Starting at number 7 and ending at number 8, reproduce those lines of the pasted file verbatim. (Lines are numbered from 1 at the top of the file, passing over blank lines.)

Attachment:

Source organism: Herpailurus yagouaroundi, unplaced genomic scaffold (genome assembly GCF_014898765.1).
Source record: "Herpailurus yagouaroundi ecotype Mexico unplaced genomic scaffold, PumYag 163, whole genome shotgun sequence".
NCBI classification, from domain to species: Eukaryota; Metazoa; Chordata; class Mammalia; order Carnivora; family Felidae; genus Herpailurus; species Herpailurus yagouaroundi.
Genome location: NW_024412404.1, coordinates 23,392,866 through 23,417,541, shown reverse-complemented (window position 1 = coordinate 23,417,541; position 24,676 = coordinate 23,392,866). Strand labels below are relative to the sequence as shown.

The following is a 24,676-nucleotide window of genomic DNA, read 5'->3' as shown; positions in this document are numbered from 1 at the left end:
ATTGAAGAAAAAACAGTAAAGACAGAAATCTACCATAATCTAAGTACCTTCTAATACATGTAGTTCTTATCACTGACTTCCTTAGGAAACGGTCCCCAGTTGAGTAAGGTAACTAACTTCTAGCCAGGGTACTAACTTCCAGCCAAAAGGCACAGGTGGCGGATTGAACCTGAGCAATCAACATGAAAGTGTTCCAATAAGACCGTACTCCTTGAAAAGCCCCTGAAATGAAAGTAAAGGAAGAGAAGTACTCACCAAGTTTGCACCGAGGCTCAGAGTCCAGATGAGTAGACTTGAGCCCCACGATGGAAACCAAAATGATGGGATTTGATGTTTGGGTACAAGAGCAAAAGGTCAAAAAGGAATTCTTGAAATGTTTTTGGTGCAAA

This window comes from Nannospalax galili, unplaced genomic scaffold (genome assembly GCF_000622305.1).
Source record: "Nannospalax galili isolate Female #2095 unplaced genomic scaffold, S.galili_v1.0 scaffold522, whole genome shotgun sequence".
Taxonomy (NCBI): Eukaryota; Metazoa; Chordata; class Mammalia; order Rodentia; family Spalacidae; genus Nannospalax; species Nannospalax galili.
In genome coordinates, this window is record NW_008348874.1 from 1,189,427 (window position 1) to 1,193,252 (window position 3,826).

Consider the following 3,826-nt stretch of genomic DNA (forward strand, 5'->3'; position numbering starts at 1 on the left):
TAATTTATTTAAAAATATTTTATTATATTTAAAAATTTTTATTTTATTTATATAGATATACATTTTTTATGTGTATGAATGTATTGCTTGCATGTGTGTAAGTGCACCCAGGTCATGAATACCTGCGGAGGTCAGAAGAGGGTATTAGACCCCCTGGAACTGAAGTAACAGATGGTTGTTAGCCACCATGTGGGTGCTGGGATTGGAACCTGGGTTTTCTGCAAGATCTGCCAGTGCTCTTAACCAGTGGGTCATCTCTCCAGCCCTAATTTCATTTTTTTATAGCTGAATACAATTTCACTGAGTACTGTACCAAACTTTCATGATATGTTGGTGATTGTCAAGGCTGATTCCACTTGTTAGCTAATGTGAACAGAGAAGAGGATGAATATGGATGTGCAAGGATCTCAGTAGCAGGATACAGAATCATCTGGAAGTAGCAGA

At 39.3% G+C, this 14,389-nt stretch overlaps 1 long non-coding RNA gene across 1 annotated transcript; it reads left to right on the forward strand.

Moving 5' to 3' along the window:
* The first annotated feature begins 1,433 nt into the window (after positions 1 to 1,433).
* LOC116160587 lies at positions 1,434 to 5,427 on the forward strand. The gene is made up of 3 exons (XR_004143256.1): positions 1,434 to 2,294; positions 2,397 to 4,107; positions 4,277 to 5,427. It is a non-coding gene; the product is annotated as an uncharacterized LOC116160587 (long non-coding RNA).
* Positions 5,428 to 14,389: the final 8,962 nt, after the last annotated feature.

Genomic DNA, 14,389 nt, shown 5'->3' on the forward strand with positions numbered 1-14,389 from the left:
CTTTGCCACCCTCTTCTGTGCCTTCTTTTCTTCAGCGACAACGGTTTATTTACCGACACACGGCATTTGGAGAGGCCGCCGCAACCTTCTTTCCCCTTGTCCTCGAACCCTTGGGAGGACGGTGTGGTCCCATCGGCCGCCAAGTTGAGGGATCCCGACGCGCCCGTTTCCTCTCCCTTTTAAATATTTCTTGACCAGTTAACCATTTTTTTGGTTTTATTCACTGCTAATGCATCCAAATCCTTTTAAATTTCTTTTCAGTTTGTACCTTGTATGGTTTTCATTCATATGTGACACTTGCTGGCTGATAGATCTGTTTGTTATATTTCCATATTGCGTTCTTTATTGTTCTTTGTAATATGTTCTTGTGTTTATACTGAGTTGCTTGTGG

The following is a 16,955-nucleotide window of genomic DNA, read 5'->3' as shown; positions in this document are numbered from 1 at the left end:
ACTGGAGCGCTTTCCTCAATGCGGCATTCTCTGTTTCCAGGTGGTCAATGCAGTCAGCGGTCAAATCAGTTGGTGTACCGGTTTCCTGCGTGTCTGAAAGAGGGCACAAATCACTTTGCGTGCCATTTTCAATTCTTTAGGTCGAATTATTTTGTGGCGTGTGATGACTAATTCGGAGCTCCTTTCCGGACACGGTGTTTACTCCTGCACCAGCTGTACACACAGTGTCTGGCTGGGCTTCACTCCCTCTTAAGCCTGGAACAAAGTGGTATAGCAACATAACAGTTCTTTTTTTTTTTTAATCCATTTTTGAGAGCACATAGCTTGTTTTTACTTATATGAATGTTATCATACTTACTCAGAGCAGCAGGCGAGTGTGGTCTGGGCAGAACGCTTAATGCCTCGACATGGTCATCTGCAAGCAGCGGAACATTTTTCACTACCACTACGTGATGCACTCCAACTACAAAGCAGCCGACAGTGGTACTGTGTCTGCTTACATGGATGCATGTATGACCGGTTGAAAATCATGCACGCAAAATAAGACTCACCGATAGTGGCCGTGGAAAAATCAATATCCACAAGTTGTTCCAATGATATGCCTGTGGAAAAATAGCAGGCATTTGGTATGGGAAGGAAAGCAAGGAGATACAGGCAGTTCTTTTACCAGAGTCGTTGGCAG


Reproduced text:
This window comes from Nannospalax galili, unplaced genomic scaffold (genome assembly GCF_000622305.1).
Source record: "Nannospalax galili isolate Female #2095 unplaced genomic scaffold, S.galili_v1.0 scaffold522, whole genome shotgun sequence".